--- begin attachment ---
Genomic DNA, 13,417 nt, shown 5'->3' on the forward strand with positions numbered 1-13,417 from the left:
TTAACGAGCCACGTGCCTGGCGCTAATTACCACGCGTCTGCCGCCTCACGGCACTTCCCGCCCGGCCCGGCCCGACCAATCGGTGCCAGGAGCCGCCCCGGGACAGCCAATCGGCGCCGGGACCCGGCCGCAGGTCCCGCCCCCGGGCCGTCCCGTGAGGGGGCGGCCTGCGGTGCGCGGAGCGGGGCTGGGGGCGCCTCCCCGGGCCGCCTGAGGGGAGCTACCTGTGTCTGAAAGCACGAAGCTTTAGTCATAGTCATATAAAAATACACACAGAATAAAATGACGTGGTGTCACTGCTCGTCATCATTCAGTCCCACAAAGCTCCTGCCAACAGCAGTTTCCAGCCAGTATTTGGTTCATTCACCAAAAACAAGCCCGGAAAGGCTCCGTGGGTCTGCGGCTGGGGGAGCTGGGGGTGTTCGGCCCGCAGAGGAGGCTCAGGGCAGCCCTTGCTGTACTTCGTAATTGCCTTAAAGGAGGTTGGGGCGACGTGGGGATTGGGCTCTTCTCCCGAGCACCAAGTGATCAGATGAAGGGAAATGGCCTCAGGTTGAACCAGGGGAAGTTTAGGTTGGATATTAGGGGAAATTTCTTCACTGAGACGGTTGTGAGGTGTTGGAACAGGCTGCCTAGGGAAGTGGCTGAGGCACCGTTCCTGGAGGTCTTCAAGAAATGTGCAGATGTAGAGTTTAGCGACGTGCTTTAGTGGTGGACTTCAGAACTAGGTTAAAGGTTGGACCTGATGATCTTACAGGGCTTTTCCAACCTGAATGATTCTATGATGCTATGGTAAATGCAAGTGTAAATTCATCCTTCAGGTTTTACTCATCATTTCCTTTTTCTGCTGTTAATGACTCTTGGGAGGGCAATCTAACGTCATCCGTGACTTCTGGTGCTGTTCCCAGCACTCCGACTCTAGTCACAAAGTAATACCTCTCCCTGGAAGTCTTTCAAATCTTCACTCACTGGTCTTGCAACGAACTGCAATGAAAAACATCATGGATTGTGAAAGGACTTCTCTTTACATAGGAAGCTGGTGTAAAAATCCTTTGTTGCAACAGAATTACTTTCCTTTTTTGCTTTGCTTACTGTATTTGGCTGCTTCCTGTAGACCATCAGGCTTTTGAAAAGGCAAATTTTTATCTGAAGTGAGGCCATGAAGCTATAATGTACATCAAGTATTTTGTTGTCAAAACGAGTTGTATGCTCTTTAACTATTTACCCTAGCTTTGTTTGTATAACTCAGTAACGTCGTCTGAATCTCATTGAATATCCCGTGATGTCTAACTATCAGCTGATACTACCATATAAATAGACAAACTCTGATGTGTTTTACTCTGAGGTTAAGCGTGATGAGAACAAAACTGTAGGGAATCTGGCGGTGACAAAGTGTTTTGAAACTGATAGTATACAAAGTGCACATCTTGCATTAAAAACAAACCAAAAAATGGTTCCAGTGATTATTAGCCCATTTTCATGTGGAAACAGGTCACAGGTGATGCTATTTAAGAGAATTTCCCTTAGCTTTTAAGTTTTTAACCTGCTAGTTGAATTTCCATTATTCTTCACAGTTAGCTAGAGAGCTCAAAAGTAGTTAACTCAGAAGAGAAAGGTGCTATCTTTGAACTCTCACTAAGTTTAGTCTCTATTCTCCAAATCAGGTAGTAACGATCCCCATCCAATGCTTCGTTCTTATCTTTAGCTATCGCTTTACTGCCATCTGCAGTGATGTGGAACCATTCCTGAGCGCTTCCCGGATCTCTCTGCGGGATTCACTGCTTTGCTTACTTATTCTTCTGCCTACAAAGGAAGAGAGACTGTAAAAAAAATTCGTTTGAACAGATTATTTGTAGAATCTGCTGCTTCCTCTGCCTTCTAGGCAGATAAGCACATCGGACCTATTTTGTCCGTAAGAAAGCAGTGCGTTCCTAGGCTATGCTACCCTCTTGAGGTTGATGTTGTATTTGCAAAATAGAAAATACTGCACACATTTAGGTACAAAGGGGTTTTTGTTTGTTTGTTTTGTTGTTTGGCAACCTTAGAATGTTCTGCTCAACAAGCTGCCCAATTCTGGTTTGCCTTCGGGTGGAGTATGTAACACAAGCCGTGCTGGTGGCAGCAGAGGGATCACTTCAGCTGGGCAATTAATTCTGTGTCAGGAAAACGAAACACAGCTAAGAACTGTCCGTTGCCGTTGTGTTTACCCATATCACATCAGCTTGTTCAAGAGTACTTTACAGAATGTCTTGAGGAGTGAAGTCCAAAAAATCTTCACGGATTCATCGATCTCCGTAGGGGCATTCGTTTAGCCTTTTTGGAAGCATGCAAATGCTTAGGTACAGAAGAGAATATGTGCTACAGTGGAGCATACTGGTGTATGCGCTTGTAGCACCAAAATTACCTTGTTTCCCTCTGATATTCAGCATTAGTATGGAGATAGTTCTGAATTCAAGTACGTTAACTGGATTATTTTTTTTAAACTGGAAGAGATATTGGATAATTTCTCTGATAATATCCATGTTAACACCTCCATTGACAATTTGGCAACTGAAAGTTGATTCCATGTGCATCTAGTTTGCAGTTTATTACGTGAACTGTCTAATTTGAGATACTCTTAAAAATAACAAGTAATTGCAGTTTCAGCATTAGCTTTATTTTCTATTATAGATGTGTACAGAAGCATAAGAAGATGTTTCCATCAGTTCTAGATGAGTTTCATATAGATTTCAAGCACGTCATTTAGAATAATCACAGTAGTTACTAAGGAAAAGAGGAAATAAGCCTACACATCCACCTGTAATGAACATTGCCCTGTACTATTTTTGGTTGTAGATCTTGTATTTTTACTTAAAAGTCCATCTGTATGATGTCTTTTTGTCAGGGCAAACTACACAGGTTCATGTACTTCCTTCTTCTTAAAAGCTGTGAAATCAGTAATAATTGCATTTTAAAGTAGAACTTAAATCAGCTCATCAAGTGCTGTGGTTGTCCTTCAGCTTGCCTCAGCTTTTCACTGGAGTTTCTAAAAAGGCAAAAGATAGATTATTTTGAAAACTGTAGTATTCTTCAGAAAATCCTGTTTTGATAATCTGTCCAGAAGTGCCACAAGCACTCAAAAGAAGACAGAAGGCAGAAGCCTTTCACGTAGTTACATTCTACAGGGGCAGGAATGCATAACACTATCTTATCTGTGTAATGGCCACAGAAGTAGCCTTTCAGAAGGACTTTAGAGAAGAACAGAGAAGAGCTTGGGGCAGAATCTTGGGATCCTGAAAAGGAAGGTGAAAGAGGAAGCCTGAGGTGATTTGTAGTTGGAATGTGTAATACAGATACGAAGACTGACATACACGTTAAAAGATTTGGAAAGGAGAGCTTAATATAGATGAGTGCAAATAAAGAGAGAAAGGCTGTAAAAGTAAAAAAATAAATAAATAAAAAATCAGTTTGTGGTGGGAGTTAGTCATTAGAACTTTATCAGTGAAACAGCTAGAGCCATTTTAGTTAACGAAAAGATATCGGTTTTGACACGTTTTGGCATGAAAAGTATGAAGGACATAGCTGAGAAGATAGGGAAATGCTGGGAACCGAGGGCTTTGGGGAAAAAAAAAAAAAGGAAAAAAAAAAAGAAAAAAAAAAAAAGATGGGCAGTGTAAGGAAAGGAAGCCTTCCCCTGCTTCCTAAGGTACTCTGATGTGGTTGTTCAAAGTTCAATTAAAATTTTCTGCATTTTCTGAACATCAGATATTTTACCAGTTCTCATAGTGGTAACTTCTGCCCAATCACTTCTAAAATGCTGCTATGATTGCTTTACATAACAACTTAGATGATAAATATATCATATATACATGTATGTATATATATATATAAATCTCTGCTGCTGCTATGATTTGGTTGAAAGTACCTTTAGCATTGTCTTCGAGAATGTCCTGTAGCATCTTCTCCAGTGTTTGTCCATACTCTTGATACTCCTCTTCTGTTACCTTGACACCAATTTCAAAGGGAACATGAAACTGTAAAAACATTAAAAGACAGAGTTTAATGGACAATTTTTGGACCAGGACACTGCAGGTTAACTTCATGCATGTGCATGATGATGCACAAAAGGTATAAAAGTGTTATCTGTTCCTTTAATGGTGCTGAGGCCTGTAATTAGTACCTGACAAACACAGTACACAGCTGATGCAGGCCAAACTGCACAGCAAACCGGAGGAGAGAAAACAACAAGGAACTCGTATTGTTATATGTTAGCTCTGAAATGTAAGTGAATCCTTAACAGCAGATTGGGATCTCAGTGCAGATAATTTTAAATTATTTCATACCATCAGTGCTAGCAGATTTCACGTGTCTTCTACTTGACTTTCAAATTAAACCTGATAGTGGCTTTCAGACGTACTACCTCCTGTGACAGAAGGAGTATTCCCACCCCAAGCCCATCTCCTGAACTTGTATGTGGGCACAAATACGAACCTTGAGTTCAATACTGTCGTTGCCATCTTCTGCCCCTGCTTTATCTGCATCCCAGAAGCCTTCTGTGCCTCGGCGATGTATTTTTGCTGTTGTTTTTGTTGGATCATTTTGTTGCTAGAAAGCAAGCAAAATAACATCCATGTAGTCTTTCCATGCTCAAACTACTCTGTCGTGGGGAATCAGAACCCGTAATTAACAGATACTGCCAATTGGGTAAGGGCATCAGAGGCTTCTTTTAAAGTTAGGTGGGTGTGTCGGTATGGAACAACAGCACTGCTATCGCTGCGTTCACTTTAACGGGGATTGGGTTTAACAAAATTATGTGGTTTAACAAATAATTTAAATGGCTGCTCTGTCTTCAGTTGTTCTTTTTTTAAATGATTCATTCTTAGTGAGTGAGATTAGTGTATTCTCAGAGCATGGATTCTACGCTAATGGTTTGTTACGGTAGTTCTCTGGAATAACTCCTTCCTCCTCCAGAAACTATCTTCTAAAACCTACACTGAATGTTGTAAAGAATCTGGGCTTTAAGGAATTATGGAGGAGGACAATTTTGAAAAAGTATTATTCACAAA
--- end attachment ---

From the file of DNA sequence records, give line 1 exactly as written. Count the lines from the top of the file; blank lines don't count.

Genomic DNA, 13,417 nt, shown 5'->3' on the forward strand with positions numbered 1-13,417 from the left: